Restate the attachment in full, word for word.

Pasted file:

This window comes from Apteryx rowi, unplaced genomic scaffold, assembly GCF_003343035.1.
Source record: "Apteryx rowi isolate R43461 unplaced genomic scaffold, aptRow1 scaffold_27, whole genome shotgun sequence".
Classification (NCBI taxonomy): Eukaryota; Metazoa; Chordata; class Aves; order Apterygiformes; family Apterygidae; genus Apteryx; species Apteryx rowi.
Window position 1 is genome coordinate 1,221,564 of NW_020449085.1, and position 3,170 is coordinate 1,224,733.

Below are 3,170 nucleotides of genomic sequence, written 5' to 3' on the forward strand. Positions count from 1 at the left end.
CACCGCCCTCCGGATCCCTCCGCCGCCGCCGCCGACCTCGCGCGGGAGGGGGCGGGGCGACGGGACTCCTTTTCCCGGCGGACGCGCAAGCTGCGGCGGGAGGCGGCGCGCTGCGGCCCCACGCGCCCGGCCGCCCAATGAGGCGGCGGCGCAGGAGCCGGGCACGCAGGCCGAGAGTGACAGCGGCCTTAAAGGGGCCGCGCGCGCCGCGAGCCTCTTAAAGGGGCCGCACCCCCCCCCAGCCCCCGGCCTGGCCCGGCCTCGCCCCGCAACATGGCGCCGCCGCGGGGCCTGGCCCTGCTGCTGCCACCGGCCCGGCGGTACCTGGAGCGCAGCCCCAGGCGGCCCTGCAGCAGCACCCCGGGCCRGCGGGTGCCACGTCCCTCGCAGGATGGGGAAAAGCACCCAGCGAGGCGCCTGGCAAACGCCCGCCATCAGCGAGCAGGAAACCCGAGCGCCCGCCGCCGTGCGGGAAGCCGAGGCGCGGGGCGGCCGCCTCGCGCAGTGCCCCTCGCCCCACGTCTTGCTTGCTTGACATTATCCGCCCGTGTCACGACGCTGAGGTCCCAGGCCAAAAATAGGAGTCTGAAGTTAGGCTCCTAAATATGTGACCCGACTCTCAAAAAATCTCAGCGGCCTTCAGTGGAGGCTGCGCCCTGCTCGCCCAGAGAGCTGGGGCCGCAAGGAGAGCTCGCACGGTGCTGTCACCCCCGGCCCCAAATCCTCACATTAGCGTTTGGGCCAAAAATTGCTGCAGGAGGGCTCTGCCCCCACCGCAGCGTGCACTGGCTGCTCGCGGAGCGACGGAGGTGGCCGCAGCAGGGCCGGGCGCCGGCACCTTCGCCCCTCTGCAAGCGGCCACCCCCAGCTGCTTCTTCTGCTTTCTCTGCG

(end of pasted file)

This window comes from Apteryx rowi, unplaced genomic scaffold, assembly GCF_003343035.1.
Source record: "Apteryx rowi isolate R43461 unplaced genomic scaffold, aptRow1 scaffold_27, whole genome shotgun sequence".
Classification (NCBI taxonomy): Eukaryota; Metazoa; Chordata; class Aves; order Apterygiformes; family Apterygidae; genus Apteryx; species Apteryx rowi.
Window position 1 is genome coordinate 1,221,564 of NW_020449085.1, and position 3,170 is coordinate 1,224,733.

Below are 3,170 nucleotides of genomic sequence, written 5' to 3' on the forward strand. Positions count from 1 at the left end.
CACCGCCCTCCGGATCCCTCCGCCGCCGCCGCCGACCTCGCGCGGGAGGGGGCGGGGCGACGGGACTCCTTTTCCCGGCGGACGCGCAAGCTGCGGCGGGAGGCGGCGCGCTGCGGCCCCACGCGCCCGGCCGCCCAATGAGGCGGCGGCGCAGGAGCCGGGCACGCAGGCCGAGAGTGACAGCGGCCTTAAAGGGGCCGCGCGCGCCGCGAGCCTCTTAAAGGGGCCGCACCCCCCCCCAGCCCCCGGCCTGGCCCGGCCTCGCCCCGCAACATGGCGCCGCCGCGGGGCCTGGCCCTGCTGCTGCCACCGGCCCGGCGGTACCTGGAGCGCAGCCCCAGGCGGCCCTGCAGCAGCACCCCGGGCCRGCGGGTGCCACGTCCCTCGCAGGATGGGGAAAAGCACCCAGCGAGGCGCCTGGCAAACGCCCGCCATCAGCGAGCAGGAAACCCGAGCGCCCGCCGCCGTGCGGGAAGCCGAGGCGCGGGGCGGCCGCCTCGCGCAGTGCCCCTCGCCCCACGTCTTGCTTGCTTGACATTATCCGCCCGTGTCACGACGCTGAGGTCCCAGGCCAAAAATAGGAGTCTGAAGTTAGGCTCCTAAATATGTGACCCGACTCTCAAAAAATCTCAGCGGCCTTCAGTGGAGGCTGCGCCCTGCTCGCCCAGAGAGCTGGGGCCGCAAGGAGAGCTCGCACGGTGCTGTCACCCCCGGCCCCAAATCCTCACATTAGCGTTTGGGCCAAAAATTGCTGCAGGAGGGCTCTGCCCCCACCGCAGCGTGCACTGGCTGCTCGCGGAGCGACGGAGGTGGCCGCAGCAGGGCCGGGCGCCGGCACCTTCGCCCCTCTGCAAGCGGCCACCCCCAGCTGCTTCTTCTGCTTTCTCTGCG